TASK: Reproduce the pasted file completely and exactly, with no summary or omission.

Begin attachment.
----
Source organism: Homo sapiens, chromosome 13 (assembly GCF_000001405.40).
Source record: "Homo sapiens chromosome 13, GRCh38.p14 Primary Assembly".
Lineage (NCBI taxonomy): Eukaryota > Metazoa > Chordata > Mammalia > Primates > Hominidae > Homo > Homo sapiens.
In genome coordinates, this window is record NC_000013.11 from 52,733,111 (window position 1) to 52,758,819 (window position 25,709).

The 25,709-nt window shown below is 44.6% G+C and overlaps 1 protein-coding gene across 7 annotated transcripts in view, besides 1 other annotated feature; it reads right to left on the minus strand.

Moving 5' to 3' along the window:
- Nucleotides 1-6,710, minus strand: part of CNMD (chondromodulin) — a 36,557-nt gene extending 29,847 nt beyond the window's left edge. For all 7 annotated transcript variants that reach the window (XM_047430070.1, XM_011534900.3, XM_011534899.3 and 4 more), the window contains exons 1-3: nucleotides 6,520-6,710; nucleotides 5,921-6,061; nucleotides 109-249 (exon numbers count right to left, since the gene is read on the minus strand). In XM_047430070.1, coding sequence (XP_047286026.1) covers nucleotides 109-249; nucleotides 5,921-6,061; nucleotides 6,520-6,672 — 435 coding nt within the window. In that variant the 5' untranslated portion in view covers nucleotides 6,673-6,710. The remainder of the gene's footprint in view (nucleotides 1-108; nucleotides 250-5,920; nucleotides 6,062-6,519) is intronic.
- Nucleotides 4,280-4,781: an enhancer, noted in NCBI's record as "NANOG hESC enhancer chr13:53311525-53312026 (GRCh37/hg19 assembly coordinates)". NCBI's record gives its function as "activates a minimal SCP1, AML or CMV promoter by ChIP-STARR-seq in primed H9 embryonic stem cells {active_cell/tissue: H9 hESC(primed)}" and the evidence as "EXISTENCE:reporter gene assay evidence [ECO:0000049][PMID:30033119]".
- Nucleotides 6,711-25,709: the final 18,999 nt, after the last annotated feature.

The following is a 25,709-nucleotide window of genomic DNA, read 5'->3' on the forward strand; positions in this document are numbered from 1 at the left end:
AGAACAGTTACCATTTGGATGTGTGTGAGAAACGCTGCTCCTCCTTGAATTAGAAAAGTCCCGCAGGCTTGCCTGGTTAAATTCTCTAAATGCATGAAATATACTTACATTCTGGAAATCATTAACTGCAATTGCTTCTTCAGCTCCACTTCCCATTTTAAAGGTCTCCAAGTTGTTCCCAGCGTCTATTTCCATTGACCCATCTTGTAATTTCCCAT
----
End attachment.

Source organism: Homo sapiens, chromosome 13 (assembly GCF_000001405.40).
Source record: "Homo sapiens chromosome 13, GRCh38.p14 Primary Assembly".
Lineage (NCBI taxonomy): Eukaryota > Metazoa > Chordata > Mammalia > Primates > Hominidae > Homo > Homo sapiens.
In genome coordinates, this window is record NC_000013.11 from 52,733,111 (window position 1) to 52,758,819 (window position 25,709).

The 25,709-nt window shown below is 44.6% G+C and overlaps 1 protein-coding gene across 7 annotated transcripts in view, besides 1 other annotated feature; it reads right to left on the minus strand.

Moving 5' to 3' along the window:
- Nucleotides 1-6,710, minus strand: part of CNMD (chondromodulin) — a 36,557-nt gene extending 29,847 nt beyond the window's left edge. For all 7 annotated transcript variants that reach the window (XM_047430070.1, XM_011534900.3, XM_011534899.3 and 4 more), the window contains exons 1-3: nucleotides 6,520-6,710; nucleotides 5,921-6,061; nucleotides 109-249 (exon numbers count right to left, since the gene is read on the minus strand). In XM_047430070.1, coding sequence (XP_047286026.1) covers nucleotides 109-249; nucleotides 5,921-6,061; nucleotides 6,520-6,672 — 435 coding nt within the window. In that variant the 5' untranslated portion in view covers nucleotides 6,673-6,710. The remainder of the gene's footprint in view (nucleotides 1-108; nucleotides 250-5,920; nucleotides 6,062-6,519) is intronic.
- Nucleotides 4,280-4,781: an enhancer, noted in NCBI's record as "NANOG hESC enhancer chr13:53311525-53312026 (GRCh37/hg19 assembly coordinates)". NCBI's record gives its function as "activates a minimal SCP1, AML or CMV promoter by ChIP-STARR-seq in primed H9 embryonic stem cells {active_cell/tissue: H9 hESC(primed)}" and the evidence as "EXISTENCE:reporter gene assay evidence [ECO:0000049][PMID:30033119]".
- Nucleotides 6,711-25,709: the final 18,999 nt, after the last annotated feature.

The following is a 25,709-nucleotide window of genomic DNA, read 5'->3' on the forward strand; positions in this document are numbered from 1 at the left end:
AGAACAGTTACCATTTGGATGTGTGTGAGAAACGCTGCTCCTCCTTGAATTAGAAAAGTCCCGCAGGCTTGCCTGGTTAAATTCTCTAAATGCATGAAATATACTTACATTCTGGAAATCATTAACTGCAATTGCTTCTTCAGCTCCACTTCCCATTTTAAAGGTCTCCAAGTTGTTCCCAGCGTCTATTTCCATTGACCCATCTTGTAATTTCCCAT